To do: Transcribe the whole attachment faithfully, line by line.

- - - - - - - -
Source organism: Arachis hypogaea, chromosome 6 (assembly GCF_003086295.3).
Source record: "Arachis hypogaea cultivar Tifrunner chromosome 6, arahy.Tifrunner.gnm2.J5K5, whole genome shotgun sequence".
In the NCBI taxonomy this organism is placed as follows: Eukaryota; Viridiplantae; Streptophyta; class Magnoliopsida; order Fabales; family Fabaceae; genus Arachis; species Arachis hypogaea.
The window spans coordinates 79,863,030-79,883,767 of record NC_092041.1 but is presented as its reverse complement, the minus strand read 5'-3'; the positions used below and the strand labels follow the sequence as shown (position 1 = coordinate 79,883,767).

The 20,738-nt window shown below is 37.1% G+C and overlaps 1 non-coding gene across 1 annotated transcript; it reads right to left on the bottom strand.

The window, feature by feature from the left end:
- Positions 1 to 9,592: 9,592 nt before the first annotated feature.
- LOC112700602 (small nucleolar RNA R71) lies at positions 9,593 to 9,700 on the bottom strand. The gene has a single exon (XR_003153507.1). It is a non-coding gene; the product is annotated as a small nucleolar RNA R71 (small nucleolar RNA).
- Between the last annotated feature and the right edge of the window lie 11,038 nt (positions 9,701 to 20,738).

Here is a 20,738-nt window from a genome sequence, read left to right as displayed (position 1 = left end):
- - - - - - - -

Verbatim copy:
Source organism: Arachis hypogaea, chromosome 6 (assembly GCF_003086295.3).
Source record: "Arachis hypogaea cultivar Tifrunner chromosome 6, arahy.Tifrunner.gnm2.J5K5, whole genome shotgun sequence".
In the NCBI taxonomy this organism is placed as follows: Eukaryota; Viridiplantae; Streptophyta; class Magnoliopsida; order Fabales; family Fabaceae; genus Arachis; species Arachis hypogaea.
The window spans coordinates 79,863,030-79,883,767 of record NC_092041.1 but is presented as its reverse complement, the minus strand read 5'-3'; the positions used below and the strand labels follow the sequence as shown (position 1 = coordinate 79,883,767).

The 20,738-nt window shown below is 37.1% G+C and overlaps 1 non-coding gene across 1 annotated transcript; it reads right to left on the bottom strand.

The window, feature by feature from the left end:
- Positions 1 to 9,592: 9,592 nt before the first annotated feature.
- LOC112700602 (small nucleolar RNA R71) lies at positions 9,593 to 9,700 on the bottom strand. The gene has a single exon (XR_003153507.1). It is a non-coding gene; the product is annotated as a small nucleolar RNA R71 (small nucleolar RNA).
- Between the last annotated feature and the right edge of the window lie 11,038 nt (positions 9,701 to 20,738).

Here is a 20,738-nt window from a genome sequence, read left to right as displayed (position 1 = left end):